NEW YORK (CBSNewYork/AP) — A later start to the school day could help teenagers get the most from their classroom time and local districts should consider delaying the first bell, Education Secretary Arne Duncan said Wednesday.
School districts would still be free to set their own start times, Duncan insisted in a broadcast interview, but he pointed to research that backs up his comments that rested students are ready students. Duncan said he would not be telling local school leaders when their first bells should ring and said it was up to local leaders to make the decisions on their own.
“There’s lots of research and common sense that lots of teens struggle to get up — to get on the bus,” said Duncan, the former chief of Chicago Public Schools.
Buses are a driving factor in when schools start their days, as are after-school jobs for teenagers, extracurricular activities and interscholastic sports. The challenge of transporting students to these activities — as well as classes — often is cited as a reason high school days begin at dawn and end mid-afternoon.
“So often, we design school systems that work for adults and not for kids,” Duncan said.
Research backs up Duncan’s worries about student sleep patterns and academic achievement.
“Children who sleep poorly are doing more poorly on academic performance,” said Joseph Buckhalt, a distinguished professor at Auburn University’s College of Education.
He has been tracking sleeping patterns of 250 children as well as their IQ tests, performance on standardized tests, their grades and behavior. His findings suggest sleep is just as important to student achievement as diet and exercise.
“All the data that we’ve seen on sleep shows that children, especially teenagers, are sleeping less,” he said. “If you don’t sleep well, you don’t think very well.”
Part of the lack of sleep is biological as teenagers go through puberty, he said. But afterschool programs such as sports or clubs, as well as increased pressure for students to perform well academically, keep them up later than is prudent. Add in caffeine, non-step social interactions through text messages and Facebook and sometimes less-than-ideal home environments, and students have steep challenges.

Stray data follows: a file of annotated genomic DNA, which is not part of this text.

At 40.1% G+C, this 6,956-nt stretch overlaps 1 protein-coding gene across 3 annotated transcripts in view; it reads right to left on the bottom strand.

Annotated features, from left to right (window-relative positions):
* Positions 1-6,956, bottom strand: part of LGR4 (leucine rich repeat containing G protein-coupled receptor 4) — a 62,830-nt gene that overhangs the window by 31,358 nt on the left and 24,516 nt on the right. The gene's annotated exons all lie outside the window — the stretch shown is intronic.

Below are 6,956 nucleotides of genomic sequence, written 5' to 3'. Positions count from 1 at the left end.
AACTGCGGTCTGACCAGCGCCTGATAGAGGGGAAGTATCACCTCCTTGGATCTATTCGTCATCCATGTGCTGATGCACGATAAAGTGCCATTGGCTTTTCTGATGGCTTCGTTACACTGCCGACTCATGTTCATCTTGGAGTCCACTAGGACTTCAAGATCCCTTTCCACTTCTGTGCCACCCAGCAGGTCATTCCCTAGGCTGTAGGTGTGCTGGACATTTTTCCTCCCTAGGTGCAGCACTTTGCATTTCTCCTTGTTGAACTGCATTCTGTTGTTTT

Students in New York told 1010 WINS reporter Carol D’Auria that they were behind the idea.
In some cases students felt that their after school schedules were preventing them from getting to sleep on time.
“I have to check Instagram, Twitter, Facebook. Depending on how long you haven’t been on it can take 20 minutes, half hour”, Nora said.
Others said that they were rushed in the morning on their way to school.
“It will give more kids time for breakfast because most kids come to school without eating breakfast”, said Alex.
(TM and © Copyright 2013 CBS Radio Inc. and its relevant subsidiaries. CBS RADIO and EYE Logo TM and Copyright 2013 CBS Broadcasting Inc. Used under license. All Rights Reserved. This material may not be published, broadcast, rewritten, or redistributed. The Associated Press contributed to this report.)
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